Eye-witness reports from tourists visiting the park have brought to light blatant live captures of baby elephants conducted by the Zimbabwe Parks and Wildlife Management Authority (ZPWMA) as well as animal capture specialists from the Chizarira National Park who are preparing the animals for export.
Darrel Bristow-Bovey, well-known columnist and author of One Midlife Crisis and a Speedo, has written an article for the Rand Daily Mail about the constant babble of opinion these days.
Bristow-Bovey explains his experience of the healing and humbling properties of silence. He says that some years ago, he used to spend one day a week without talking or listening to people. He says it was “an insulation from the frettings and struttings and blatherings of the ego — mine and others”.
In the the wake of the flurry of oh-so-clever opinions following the shooting at the Charlie Hebdo offices in Paris last week, he is again considering reinstating his ritual of refreshing silence.
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In five minutes there was “Je suis Charlie” — I confess I was one of them — and in 10 there were people explaining why not everyone is Charlie, 15 till someone opined that no one is Charlie, 20 before someone snarked that no one should be Charlie. There was a perfect storm of Charlieness and anti-Charliedom in op-eds and on talk radio and social media, a strident, one-upping dinner party of egos coolly explaining to other egos why their own take was more subtle and smart and engaged.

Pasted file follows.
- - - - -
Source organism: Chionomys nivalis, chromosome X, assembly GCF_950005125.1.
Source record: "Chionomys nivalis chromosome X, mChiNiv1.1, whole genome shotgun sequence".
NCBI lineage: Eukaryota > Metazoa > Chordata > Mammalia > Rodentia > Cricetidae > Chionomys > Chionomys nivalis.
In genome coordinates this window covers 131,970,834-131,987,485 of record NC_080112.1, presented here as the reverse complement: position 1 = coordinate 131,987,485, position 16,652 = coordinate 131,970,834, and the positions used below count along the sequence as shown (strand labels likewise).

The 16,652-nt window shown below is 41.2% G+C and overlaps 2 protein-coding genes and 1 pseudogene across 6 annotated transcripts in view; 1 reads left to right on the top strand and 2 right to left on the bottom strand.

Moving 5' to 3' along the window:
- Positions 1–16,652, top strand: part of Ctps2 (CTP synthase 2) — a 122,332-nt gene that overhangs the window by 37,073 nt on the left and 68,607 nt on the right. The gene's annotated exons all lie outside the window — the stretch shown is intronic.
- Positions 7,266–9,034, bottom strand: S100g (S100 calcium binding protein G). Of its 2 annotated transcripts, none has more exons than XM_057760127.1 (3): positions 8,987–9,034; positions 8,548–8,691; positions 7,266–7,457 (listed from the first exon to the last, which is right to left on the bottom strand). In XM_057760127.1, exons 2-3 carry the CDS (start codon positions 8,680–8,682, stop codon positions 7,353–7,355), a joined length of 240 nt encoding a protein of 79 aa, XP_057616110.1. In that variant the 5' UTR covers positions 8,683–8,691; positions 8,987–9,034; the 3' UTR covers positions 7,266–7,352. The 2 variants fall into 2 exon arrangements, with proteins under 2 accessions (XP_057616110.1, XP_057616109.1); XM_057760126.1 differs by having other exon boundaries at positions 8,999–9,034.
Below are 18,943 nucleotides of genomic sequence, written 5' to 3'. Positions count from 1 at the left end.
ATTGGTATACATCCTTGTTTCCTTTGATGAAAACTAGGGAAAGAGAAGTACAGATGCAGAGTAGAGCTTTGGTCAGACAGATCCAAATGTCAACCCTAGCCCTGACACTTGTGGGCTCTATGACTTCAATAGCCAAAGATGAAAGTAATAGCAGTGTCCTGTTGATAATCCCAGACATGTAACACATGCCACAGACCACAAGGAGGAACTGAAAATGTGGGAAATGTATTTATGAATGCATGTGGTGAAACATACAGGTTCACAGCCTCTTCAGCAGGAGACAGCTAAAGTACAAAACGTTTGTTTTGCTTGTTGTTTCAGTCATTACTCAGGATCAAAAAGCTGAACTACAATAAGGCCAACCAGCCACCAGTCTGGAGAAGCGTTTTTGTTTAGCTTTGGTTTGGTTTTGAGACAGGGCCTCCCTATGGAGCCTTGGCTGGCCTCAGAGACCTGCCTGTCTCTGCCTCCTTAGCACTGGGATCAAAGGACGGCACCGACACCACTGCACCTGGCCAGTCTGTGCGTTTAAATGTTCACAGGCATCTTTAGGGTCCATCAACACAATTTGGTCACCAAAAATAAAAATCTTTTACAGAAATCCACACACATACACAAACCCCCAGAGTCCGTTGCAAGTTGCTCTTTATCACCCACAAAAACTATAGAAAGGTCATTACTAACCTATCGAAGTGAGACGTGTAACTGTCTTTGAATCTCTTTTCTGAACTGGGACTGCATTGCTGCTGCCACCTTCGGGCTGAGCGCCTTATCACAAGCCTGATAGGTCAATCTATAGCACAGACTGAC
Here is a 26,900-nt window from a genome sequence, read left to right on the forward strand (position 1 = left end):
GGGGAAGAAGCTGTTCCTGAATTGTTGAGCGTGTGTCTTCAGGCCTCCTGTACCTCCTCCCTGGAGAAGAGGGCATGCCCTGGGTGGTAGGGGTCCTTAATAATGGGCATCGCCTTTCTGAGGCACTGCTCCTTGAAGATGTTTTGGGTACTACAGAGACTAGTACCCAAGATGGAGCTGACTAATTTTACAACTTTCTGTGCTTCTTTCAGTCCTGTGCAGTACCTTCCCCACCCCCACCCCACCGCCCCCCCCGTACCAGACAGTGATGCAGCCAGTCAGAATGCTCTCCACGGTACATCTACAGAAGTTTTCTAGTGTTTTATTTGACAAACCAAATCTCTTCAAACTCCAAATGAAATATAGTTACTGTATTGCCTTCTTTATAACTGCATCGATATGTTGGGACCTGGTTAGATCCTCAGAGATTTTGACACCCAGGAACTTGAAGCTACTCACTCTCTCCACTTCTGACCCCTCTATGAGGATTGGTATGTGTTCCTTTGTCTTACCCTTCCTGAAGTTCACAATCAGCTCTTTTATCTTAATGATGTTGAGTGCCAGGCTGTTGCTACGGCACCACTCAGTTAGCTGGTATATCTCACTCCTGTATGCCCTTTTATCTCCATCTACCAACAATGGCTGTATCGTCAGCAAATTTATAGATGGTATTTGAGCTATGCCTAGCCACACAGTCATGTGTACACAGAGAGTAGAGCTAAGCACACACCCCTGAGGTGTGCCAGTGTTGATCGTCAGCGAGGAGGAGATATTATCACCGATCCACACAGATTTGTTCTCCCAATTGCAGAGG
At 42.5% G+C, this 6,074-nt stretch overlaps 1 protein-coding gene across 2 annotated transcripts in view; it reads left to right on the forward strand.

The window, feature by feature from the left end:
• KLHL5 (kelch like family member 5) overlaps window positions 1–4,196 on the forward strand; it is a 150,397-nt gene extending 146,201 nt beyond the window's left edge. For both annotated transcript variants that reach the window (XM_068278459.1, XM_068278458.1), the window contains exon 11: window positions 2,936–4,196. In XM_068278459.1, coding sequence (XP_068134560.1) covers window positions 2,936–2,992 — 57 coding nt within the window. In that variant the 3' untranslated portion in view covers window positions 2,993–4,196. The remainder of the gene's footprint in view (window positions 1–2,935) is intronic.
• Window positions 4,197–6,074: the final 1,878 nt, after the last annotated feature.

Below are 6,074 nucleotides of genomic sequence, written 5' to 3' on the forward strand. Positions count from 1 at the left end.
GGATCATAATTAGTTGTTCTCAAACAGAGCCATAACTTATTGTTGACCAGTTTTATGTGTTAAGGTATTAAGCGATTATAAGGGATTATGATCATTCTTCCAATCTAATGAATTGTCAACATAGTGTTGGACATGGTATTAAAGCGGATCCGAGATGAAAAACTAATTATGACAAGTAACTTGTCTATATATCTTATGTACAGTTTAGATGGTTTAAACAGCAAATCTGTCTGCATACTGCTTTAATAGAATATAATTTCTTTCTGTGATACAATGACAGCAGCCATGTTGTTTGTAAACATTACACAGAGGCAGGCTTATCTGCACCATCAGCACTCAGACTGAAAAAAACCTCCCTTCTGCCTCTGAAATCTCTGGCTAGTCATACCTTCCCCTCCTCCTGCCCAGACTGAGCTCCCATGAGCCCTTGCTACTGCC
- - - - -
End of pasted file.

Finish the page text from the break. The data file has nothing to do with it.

David Klatzow, forensic expert and author of Justice Denied: The Role of Forensic Science in the Miscarriage of Justice, was quoted in an article by Marelise van der Merwe for the Daily Maverick about the mysterious death of Elisa Lam in Los Angeles about two years ago.
The investigation of Lam’s death was inconclusive, and the cause of her death was never determined. Van der Merwe looks at some of the murky police work and the issues that surrounds this case. She asked Klatzow for his opinion on the autopsy report.
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Klatzow’s reading of the autopsy was a little more nuanced. He explained that in the absence of further evidence to give context, it was difficult to ascertain exactly what had happened. “It is strange that the cause of death was initially listed as unknown at presumably the first autopsy,” he told Daily Maverick. However, he also said that it was not possible to pin the bruising on trauma, as it was possible that in an advanced state of decomposition, a non-traumatic cause was quite possible.